"Areas that had been previously unexploited and unpopulated are suddenly inundated, and every worker may bring eight or 10 individuals who are dependent on that salary," says Heather Eves, director of the Bushmeat Crisis Task Force (BCTF), a consortium of more than 30 organizations and institutions formed in 1999 to address the looming problem. "This brings lots of people together who need to be fed, and the forests just open up."
Logging roads have also allowed the influx of shotguns and steel cable for snares, and have enabled hunters to carry more carcasses out of the forest. As a result, a burgeoning commercial bushmeat market now stretches far beyond the Congo Basin.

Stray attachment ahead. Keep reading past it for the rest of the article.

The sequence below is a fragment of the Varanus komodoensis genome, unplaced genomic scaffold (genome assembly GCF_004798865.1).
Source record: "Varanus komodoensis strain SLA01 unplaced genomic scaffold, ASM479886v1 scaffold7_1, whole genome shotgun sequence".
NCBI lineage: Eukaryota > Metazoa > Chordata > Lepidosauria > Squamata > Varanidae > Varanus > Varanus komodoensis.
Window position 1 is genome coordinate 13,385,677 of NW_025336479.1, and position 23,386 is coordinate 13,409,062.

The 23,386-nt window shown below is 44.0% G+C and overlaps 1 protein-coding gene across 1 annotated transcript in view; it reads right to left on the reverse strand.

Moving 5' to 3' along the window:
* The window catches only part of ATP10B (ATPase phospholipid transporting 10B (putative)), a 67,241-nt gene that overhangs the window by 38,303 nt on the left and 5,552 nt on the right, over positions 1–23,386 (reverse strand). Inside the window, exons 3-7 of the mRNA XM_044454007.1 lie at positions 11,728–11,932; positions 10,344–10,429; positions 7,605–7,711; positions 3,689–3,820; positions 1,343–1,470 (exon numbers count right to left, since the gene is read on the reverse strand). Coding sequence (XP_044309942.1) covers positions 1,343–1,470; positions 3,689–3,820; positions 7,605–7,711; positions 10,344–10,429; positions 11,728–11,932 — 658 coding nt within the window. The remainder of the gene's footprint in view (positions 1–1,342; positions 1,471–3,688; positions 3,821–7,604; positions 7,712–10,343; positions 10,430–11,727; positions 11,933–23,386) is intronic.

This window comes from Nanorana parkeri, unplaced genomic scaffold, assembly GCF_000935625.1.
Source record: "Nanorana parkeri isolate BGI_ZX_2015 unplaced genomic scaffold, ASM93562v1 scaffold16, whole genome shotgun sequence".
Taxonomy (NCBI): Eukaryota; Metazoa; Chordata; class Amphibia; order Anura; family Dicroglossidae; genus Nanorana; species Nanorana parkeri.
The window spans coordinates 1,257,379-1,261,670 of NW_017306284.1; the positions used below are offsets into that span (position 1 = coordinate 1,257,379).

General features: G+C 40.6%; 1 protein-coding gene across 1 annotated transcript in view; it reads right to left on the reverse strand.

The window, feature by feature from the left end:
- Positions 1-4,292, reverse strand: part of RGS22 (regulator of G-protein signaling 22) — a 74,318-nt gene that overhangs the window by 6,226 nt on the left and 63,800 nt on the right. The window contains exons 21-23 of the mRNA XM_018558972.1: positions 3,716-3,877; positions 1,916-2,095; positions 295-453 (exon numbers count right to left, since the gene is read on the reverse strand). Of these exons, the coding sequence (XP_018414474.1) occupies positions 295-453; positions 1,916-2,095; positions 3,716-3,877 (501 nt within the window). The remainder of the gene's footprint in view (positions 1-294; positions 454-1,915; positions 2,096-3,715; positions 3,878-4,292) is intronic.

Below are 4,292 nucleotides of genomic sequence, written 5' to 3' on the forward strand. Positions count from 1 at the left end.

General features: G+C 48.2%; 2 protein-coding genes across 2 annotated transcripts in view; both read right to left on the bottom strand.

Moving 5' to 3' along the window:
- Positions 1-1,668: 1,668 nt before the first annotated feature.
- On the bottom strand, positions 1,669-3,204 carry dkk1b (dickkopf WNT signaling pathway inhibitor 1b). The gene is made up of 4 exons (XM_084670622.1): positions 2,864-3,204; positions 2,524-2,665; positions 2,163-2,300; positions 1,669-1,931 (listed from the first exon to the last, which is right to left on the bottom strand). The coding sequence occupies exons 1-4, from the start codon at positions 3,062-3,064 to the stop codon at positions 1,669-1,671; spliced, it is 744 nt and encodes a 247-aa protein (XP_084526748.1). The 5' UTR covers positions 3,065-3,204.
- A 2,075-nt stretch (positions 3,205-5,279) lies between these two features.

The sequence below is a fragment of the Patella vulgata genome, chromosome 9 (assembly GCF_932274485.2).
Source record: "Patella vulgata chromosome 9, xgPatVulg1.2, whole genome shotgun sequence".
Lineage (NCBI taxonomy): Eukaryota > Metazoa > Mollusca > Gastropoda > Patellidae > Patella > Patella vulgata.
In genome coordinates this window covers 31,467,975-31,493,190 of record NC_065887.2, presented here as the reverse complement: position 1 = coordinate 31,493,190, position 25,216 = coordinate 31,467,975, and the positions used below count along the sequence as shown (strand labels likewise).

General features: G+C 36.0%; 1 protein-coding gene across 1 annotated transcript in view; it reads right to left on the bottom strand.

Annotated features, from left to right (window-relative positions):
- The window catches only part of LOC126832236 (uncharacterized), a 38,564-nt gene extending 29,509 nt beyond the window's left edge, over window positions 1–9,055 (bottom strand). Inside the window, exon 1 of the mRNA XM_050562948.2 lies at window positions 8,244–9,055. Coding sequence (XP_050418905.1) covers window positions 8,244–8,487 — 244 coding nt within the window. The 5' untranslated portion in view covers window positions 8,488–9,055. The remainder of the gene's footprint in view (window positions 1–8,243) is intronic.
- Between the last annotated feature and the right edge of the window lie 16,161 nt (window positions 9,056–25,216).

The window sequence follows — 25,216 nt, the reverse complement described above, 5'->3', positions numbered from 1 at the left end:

"Bushmeat has always been a commodity in this region and used at varying levels of trade, but wildlife is now being exploited for export to urban centers," Eves says. The reason for this is economic: Bushmeat hunters can earn the equivalent of $300 to $1,000 per year, more than the region’s average household income. The hunters find eager buyers in large cities, where many inhabitants purchase the meat as a way to reconnect to their village origins, or to show off their newly acquired wealth. In Libreville, the Gabonese capital, around 1,200 metric tons of bushmeat arrives in the markets each day, and in Pointe Noire, the second-largest city of the Congo, an estimated 150,000 metric tons is consumed each year.